As the lawmaker explained, large parts of the north of England voted to leave the European Union in 2016, what might potentially cripple the opposition party's chances in future elections.
"[Corbyn] might be popular in the Labour party but not among Labour voters. And, I think, sensible people realize that in the north of England the vast majority of Labour voters want out of the European Union… They are deeply unhappy with Labour as it is, so to add 'insult to injury' by trying to keep us within the European Union, in spite of stating in the general election they were going to respect the results of the referendum, they are now going ahead with wanting to stay in. So if they do this, it's going to be catastrophic for the Labour party," Coburn warned.
Coburn added that Corbyn's five-point plan to renegotiate May's deal was already tantamount to abandoning Brexit altogether, an outcome that also was likely to deal a blow to the party.
"We've got to get out of [the customs union] and the single market. That's what the referendum was about. If you defy the British people… I do not think that's a very good idea. But the Labour party are desperate to have an election, so they can take over, but I think that in any general election the Brexit party are going to steam right over Labour in the north of England and, I think, steam over the Tories as well," Coburn argued.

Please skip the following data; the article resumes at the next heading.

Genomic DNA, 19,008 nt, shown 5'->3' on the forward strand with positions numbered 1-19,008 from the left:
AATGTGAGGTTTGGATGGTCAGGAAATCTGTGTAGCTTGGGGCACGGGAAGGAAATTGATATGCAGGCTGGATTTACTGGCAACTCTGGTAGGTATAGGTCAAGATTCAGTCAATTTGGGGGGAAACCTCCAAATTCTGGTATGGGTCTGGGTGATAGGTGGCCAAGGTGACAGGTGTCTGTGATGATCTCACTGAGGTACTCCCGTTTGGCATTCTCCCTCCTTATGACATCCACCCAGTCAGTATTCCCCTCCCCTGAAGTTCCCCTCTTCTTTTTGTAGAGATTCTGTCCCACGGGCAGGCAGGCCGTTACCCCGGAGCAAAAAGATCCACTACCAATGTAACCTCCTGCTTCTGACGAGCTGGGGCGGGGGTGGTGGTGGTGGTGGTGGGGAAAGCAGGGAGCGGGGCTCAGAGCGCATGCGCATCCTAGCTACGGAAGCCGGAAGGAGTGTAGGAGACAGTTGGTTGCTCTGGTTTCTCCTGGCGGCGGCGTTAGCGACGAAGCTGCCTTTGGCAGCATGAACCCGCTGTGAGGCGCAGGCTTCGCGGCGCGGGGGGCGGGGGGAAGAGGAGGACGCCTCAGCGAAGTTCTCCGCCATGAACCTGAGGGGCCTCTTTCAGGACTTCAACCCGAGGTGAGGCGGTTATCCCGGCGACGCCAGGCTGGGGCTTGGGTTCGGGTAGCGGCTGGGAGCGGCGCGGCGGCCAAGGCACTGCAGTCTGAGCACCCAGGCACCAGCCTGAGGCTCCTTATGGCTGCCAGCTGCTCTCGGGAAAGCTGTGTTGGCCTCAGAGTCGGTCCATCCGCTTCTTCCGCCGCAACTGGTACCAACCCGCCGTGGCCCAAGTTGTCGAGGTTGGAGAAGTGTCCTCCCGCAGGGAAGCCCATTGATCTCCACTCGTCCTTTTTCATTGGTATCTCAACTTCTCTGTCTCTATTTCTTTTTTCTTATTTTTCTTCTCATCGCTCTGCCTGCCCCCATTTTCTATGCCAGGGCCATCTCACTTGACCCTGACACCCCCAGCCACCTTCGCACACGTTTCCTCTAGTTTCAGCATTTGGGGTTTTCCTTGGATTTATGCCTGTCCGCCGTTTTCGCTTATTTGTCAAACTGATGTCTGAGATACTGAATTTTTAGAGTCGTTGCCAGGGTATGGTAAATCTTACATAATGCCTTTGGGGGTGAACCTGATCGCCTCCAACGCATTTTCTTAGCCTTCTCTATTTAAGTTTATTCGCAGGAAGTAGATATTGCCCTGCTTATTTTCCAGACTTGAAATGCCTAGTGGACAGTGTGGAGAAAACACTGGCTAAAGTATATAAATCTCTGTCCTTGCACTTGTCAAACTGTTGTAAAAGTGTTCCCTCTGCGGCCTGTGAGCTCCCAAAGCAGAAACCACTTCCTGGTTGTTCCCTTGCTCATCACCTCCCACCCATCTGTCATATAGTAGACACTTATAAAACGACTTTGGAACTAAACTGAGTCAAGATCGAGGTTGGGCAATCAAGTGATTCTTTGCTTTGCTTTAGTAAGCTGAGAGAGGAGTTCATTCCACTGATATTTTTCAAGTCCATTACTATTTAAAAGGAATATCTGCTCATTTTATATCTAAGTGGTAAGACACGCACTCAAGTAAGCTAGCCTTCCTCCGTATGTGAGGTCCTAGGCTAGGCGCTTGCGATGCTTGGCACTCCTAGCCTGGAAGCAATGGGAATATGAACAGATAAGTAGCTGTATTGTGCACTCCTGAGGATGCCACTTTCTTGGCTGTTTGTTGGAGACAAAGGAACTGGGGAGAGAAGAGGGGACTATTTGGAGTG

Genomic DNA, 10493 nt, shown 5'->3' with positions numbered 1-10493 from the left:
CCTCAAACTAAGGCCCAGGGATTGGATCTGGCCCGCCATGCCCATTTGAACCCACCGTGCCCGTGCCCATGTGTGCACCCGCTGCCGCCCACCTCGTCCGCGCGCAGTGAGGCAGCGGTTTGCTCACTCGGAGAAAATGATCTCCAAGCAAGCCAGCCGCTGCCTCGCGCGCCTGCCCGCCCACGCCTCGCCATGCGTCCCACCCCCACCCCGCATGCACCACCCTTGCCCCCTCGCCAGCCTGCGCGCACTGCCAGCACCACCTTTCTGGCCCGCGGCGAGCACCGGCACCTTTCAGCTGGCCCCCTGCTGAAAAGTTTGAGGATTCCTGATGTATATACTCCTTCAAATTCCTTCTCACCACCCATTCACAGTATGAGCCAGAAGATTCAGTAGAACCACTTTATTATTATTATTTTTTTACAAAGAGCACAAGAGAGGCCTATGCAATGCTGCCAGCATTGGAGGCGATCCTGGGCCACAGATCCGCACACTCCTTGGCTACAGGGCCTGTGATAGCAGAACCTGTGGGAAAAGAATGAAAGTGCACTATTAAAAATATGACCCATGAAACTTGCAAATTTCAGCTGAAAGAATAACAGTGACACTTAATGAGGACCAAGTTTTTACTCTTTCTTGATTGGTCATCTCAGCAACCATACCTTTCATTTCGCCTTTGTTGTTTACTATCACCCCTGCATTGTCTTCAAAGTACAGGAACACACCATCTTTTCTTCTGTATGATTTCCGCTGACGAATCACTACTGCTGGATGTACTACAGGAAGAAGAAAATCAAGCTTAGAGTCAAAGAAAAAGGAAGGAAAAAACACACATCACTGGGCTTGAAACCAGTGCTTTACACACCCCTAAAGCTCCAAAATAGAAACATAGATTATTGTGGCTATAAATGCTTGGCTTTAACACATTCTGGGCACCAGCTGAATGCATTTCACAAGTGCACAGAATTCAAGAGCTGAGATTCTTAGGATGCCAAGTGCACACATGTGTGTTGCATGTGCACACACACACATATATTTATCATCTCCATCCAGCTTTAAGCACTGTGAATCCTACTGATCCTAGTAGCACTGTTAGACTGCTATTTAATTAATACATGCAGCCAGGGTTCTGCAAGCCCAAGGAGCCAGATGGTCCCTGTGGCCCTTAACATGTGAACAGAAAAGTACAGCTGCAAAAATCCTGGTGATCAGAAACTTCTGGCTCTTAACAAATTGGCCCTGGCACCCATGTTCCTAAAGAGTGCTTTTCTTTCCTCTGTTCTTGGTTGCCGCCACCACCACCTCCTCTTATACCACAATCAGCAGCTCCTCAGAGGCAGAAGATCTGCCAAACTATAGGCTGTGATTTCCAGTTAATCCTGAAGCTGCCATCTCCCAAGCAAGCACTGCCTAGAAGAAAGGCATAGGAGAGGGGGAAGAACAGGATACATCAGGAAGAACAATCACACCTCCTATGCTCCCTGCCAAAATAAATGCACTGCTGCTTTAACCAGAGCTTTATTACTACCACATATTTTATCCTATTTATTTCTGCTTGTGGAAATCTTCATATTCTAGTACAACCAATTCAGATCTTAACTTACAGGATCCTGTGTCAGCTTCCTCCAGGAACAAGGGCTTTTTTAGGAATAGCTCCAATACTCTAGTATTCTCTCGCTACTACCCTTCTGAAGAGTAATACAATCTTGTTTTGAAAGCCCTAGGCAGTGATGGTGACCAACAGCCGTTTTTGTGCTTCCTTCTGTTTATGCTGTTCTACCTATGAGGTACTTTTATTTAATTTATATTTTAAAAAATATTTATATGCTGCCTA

Speaking about the recent resignation of several Labour lawmakers, Coburn suggested that Corbyn's party was going through really hard times.
"The Labour party is falling apart and seems to be falling apart very happily at the moment," Coburn claimed.
The United Kingdom is set to leave the European Union on March 29. While London has managed to negotiate a withdrawal deal with Brussels after months of intense talks, the agreement has faced a wave of criticism in the United Kingdom and mounting calls for a second Brexit referendum, with the parliament so far refusing to endorse the deal due to the controversial provision on the Irish border backstop. On Sunday, May pushed back the parliament vote on Brexit, expected this week, to March 12.
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